BREAKING: ALS Treatment gets FDA Approval

by Mathew Shanley | May 05, 2017 | Rare Disease Report

More than a month ahead of schedule, the FDA has approved Radicava (edaravone) for the treatment of amyotrophic lateral sclerosis (ALS).

In August 2016, the Food and Drug Administration (FDA) first accepted filing of the drug, and RDR reported that a decision of the application was expected by June 16, 2017.

ALS, or “Lou Gehrig’s Disease,” is a progressive neurodegenerative disease that affects nerve cells in the brain and the spinal cord. Motor neurons reach from the brain to the spinal cord and from the spinal cord to the muscles throughout the body.

The drug is already sold by Japanese pharmaceutical company Mitsubishi Tanabe Pharma Corp (MTPC) in both Japan and South Korea, but Friday’s approval marks the first such U.S. regulatory approval in more than 20 years.

“After learning about the use of edaravone to treat ALS in Japan, we rapidly engaged with the drug developer about filing a marketing application in the United States,” said Eric Bastings, M.D., deputy director of the Division of Neurology Products in the FDA’s Center for Drug Evaluation and Research. “This is the first new treatment approved by the FDA for ALS in many years, and we are pleased that people with ALS will now have an additional option.”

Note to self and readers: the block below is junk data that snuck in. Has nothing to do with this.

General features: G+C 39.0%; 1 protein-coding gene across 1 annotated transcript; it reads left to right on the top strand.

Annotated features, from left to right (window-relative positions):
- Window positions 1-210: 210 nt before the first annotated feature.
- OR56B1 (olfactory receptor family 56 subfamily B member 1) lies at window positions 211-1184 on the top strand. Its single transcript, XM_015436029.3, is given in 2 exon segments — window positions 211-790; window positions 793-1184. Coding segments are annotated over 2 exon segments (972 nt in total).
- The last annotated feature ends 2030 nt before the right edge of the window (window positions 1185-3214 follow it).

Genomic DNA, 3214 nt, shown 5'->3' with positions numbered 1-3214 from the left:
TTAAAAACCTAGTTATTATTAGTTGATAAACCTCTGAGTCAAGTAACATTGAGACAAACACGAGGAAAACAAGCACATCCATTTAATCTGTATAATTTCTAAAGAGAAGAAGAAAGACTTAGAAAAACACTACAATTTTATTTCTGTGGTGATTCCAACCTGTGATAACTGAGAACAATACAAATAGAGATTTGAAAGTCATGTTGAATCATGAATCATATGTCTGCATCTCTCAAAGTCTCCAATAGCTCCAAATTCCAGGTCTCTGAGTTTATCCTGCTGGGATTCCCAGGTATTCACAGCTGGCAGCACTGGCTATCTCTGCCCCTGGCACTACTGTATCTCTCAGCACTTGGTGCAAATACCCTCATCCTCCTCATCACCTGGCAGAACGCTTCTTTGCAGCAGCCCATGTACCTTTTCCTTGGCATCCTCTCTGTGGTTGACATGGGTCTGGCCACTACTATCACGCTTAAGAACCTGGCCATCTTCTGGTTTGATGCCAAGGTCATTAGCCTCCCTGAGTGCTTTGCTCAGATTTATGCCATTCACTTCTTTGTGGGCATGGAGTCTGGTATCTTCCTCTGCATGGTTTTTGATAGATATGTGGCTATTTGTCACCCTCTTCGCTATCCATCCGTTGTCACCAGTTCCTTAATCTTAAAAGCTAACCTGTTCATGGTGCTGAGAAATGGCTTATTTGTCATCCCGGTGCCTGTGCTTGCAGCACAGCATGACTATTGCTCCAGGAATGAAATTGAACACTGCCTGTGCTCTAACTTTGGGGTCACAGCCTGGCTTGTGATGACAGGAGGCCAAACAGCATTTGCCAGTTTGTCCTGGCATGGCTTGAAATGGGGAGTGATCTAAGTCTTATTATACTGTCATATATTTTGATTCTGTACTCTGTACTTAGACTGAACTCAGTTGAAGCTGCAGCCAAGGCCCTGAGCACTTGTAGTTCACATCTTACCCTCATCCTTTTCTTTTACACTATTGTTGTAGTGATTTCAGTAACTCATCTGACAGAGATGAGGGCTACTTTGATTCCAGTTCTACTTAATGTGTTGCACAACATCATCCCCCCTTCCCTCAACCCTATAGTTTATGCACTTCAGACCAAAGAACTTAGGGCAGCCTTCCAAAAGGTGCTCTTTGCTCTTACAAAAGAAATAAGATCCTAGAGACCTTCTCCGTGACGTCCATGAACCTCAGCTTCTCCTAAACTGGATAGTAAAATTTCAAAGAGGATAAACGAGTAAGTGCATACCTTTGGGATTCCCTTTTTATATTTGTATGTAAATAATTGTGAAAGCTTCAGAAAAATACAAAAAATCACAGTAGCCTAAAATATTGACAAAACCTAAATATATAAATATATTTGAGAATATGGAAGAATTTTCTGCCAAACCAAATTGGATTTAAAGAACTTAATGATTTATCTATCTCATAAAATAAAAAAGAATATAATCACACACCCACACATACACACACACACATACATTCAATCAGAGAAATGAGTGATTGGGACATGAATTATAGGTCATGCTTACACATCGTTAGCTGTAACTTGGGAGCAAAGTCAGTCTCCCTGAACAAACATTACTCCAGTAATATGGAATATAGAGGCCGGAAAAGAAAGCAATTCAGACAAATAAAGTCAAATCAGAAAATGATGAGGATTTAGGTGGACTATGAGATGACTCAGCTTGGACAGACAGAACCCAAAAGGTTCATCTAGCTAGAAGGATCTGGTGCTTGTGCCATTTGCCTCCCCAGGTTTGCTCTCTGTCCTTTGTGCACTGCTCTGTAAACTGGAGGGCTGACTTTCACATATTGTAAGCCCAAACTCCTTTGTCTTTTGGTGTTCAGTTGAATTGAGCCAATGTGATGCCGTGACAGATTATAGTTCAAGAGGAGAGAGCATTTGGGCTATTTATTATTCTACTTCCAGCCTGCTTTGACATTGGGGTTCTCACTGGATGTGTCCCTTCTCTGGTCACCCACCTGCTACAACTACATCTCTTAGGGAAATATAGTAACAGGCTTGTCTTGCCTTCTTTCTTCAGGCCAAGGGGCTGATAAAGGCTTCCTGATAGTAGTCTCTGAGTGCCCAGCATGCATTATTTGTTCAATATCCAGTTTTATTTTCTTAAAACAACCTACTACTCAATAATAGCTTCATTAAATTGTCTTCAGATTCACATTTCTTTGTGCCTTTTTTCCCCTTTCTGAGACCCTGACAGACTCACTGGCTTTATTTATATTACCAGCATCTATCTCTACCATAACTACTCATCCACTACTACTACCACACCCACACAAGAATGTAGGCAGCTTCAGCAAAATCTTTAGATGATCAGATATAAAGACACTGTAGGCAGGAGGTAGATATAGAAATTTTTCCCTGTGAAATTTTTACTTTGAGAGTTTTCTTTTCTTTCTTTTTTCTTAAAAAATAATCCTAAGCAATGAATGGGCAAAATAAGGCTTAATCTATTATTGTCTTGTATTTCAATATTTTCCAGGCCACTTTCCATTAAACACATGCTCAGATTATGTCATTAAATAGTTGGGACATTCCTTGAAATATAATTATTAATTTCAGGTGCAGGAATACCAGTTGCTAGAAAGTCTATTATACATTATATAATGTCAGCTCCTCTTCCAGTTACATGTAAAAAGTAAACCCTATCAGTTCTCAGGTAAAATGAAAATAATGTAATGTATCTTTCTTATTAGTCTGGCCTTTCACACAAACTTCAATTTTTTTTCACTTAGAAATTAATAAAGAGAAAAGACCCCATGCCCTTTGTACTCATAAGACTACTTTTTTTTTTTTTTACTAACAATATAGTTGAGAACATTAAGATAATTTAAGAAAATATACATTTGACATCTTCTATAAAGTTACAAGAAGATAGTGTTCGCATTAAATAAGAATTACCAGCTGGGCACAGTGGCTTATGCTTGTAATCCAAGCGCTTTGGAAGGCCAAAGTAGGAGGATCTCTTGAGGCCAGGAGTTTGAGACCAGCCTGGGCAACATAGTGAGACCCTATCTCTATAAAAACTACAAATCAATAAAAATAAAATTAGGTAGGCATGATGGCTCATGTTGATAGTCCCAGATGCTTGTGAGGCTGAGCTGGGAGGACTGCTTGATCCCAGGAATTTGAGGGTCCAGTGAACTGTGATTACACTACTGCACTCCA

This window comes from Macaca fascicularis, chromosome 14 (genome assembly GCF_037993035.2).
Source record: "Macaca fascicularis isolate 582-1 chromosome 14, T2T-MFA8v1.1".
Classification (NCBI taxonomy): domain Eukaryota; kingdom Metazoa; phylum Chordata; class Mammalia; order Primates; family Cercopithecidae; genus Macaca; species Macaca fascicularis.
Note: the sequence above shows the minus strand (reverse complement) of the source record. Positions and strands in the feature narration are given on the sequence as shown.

Per a press release, “the efficacy of edaravone for the treatment of ALS was demonstrated in a six-month clinical trial conducted in Japan. In the trial, 137 participants were randomized to receive edaravone or placebo. At Week 24, individuals receiving edaravone declined less on a clinical assessment of daily functioning compared to those receiving a placebo.”

The data was presented last year at the AAN Annual Meeting, and showed the edaravone-treated group had a change in their ALS Functional Rating Scale-Revised (ALSFRS-R) score of -5.01 ± 0.64 compared to -7.50 ± 0.66 in the placebo group (= .001). The most common adverse events were contusion (16%), and dysphagia (13%).

The only other FDA-approved ALS treatment in the U.S., generic riluzole, has been proven to modestly slow the progression of the disease in some patients, but data showed the Radicava reduced the rate of functional decline in ALS patients by about a third, said VP of medical affairs, at MTPC’s U.S. unit MT Pharma America (MTPA), Dr Jean Hubble.

The FDA granted this drug orphan drug designation, which provides incentives to assist and encourage the development of drugs for rare diseases.

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